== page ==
CHICAGO, Ill. – The pandemic has been affecting how Americans rest. Some have experienced better sleep and odd dreams, while others are left exhausted.
With no morning commute and nowhere to drop the kids off, the stress of the pandemic coupled with a lack of scheduling anchors can lead to sleepless nights.
“They could have difficulty falling asleep or what I'm seeing most commonly is difficulty staying asleep,” said Dr. Cathy Goldstein, an associate professor of neurology specializing in sleep disruption at the University of Michigan, Ann Arbor.
She says being stuck at home with unusual schedules shifts our internal body clocks, known as circadian rhythms, in unhealthy ways.
“Now, we don't have to get up and go anywhere. So, I see people push their clocks later and they're falling asleep later at night and then they're sleeping in,” said Goldstein. “And so, the subsequent day, they can't fall asleep.”
“Pandemic-induced insomnia” or “COVID-somnia” she says is also being compounded by over consumption of media on laptops, cell phones and tablets.
“They also allow us to bring little miniature suns into the sleep period,” said Goldstein.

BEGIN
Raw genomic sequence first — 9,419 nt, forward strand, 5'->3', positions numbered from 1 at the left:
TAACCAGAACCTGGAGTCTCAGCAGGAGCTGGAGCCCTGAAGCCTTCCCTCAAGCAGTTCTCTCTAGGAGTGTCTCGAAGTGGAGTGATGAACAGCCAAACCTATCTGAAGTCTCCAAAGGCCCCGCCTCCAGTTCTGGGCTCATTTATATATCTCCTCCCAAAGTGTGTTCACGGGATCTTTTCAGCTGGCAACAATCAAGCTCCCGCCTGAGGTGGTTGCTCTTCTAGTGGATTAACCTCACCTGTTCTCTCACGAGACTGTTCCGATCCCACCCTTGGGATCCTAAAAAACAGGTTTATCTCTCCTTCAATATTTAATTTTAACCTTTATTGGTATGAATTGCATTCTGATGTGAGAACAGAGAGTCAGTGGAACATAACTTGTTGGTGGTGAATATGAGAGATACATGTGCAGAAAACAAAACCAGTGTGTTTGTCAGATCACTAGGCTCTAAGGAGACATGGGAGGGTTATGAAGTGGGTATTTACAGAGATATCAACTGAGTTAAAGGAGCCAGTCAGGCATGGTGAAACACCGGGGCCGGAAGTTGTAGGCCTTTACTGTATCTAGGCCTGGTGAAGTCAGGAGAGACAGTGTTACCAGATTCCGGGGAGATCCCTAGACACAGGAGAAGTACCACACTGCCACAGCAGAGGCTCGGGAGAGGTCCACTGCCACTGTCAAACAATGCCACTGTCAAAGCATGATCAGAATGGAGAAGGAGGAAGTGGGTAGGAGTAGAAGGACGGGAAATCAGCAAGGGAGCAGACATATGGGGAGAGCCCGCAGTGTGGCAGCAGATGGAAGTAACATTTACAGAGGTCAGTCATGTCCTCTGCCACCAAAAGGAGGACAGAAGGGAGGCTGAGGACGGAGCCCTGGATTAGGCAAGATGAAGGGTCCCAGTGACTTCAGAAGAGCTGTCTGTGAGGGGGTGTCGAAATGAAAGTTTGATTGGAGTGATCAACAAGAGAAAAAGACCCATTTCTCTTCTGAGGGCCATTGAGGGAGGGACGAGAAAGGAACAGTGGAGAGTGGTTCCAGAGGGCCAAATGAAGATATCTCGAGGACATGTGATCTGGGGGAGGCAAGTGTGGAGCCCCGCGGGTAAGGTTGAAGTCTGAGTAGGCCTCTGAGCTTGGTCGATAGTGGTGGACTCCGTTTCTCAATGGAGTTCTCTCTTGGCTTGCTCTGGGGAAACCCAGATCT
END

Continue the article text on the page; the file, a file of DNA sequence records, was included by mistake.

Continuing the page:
A recent survey from Sleep Standards found that 98% of Americans developed sleep problems post lockdown and 68% feel stress or find it hard to sleep even after the lockdown.
According to pharmacy benefits manager Express Scripts, between mid-February and mid-March as the outbreak began ramping up, prescriptions for sleep medications jumped nearly 15% compared to the same time last year.
“We have seen an increase in prescriptions for insomnia medications. But we do recommend patients try lifestyle changes or OTC, which are over-the-counter supplements,” said Dr. Jessica Nouhavandi, lead pharmacist and CEO of California-based Honeybee Health.
Things you can do to combat “COVID-somnia” include exercising early in the day, setting an alarm to wake up at the same time each day, and disabling the snooze button. You can also try winding down several hours before your fixed bedtime and put your devices away at least two hours before you hit the sack.
One other tip Goldstein recommends is using amber blue blocking lenses to help with screens and energy efficient bulbs that emit blue spectrum light.
“So, by putting on those glasses four hours before bedtime, you're getting rid of that circadian disrupting light. So, that's a huge help,” said Goldstein. Experts like Nouhavandi say sleep is even more essential while trying to confront the COVID-19 pandemic.
“The lack of sleep directly affects not only your physical health but your mental health.”